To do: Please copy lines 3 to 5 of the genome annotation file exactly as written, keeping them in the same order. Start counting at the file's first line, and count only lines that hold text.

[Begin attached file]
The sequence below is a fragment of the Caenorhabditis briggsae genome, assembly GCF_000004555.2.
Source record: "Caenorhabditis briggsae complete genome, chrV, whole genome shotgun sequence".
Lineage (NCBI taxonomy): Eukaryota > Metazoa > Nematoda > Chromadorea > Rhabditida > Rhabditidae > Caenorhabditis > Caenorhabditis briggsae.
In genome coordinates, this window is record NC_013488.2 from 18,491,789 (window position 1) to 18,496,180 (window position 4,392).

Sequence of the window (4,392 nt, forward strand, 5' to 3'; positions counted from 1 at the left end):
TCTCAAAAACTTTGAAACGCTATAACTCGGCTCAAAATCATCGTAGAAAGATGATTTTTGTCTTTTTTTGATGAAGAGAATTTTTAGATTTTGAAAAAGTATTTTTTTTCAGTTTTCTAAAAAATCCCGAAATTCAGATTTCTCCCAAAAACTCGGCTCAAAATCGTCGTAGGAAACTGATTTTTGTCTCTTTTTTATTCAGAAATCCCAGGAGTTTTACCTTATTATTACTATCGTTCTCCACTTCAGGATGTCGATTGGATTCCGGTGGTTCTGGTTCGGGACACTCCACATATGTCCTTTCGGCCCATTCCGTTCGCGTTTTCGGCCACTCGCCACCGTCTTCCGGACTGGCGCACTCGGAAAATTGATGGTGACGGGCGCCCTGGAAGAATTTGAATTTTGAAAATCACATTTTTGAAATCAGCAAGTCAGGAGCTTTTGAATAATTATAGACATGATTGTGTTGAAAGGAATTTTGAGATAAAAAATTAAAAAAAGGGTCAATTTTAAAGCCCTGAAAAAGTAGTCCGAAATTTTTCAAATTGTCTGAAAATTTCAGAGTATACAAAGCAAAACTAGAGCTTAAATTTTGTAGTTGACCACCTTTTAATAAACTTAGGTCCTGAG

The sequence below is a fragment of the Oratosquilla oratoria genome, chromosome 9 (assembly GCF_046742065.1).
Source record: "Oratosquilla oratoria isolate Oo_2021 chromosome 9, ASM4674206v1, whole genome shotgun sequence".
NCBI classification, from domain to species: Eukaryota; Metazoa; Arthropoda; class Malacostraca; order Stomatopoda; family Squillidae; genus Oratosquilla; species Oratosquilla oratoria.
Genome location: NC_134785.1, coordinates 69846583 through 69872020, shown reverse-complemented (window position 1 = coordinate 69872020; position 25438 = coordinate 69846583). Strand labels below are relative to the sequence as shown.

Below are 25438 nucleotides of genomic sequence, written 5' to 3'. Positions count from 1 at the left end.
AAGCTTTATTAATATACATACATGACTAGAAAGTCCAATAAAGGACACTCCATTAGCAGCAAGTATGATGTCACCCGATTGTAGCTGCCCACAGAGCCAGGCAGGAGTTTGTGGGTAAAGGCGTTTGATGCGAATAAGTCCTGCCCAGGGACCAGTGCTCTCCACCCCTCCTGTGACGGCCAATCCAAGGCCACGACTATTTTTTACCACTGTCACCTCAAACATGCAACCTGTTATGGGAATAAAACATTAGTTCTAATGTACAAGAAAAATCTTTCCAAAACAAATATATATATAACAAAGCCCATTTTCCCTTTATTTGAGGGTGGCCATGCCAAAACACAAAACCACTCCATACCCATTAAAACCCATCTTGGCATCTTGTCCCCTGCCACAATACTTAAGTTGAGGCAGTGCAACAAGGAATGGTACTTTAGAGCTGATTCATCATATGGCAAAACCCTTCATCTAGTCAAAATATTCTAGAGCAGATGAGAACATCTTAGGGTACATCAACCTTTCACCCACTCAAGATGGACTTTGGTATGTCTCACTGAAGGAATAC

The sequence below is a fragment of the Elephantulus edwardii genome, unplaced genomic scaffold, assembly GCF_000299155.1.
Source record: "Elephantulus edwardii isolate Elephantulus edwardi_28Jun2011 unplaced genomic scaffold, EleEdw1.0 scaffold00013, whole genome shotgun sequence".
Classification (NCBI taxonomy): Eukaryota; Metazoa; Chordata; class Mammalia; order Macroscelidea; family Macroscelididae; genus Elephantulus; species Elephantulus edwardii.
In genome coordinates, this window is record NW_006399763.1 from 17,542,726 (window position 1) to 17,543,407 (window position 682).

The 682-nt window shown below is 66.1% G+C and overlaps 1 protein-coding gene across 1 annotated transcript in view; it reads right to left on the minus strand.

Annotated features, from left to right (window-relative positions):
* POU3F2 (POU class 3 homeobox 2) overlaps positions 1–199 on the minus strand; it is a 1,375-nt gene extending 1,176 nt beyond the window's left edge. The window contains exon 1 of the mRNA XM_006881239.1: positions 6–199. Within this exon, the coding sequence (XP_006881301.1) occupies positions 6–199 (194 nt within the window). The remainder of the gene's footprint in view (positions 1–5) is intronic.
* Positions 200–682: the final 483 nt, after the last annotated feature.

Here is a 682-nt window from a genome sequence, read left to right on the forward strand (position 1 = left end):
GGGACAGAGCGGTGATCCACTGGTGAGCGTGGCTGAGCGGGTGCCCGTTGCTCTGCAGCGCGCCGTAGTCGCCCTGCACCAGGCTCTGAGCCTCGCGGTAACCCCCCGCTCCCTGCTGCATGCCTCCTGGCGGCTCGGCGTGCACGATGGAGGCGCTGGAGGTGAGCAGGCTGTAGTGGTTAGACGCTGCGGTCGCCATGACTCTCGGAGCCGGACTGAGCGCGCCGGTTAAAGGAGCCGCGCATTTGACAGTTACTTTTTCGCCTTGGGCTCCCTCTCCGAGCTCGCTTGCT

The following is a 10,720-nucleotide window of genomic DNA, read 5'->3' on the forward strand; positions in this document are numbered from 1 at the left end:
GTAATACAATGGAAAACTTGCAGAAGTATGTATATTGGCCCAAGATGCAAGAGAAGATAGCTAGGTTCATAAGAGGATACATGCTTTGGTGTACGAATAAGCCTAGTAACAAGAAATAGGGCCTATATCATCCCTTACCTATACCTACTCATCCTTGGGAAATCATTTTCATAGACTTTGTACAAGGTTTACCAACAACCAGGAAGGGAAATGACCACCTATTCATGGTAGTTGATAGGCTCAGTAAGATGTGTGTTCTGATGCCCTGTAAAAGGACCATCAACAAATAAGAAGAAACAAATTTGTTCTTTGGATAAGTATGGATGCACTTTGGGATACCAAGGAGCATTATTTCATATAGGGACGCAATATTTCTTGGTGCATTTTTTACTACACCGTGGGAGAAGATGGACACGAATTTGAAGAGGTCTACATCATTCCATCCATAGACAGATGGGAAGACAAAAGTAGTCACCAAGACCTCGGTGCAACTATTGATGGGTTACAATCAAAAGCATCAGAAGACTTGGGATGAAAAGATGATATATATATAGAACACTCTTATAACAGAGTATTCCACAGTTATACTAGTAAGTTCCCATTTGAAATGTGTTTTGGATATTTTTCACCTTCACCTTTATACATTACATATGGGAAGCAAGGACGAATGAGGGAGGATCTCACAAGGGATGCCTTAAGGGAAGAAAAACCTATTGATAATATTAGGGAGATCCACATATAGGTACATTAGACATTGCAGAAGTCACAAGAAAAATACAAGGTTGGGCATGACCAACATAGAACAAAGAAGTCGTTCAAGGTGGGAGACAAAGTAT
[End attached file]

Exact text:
Lineage (NCBI taxonomy): Eukaryota > Metazoa > Nematoda > Chromadorea > Rhabditida > Rhabditidae > Caenorhabditis > Caenorhabditis briggsae.
In genome coordinates, this window is record NC_013488.2 from 18,491,789 (window position 1) to 18,496,180 (window position 4,392).

Sequence of the window (4,392 nt, forward strand, 5' to 3'; positions counted from 1 at the left end):